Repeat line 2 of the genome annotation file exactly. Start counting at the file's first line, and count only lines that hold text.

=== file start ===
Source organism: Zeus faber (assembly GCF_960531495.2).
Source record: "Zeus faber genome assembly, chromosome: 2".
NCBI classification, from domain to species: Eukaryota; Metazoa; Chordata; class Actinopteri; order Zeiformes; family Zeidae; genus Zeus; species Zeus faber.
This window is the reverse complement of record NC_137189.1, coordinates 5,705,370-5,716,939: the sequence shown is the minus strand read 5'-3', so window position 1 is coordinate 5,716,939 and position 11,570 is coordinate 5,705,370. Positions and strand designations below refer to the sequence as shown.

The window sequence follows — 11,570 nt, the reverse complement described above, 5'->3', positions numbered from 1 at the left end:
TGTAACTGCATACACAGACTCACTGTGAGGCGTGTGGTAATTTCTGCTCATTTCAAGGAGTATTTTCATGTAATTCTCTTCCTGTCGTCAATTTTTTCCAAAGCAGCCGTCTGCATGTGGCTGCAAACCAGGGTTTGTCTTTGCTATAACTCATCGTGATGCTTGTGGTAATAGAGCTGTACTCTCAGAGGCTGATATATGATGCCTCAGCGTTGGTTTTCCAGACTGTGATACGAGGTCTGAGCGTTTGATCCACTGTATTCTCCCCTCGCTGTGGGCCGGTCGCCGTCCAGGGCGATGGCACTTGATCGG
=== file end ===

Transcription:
Source record: "Zeus faber genome assembly, chromosome: 2".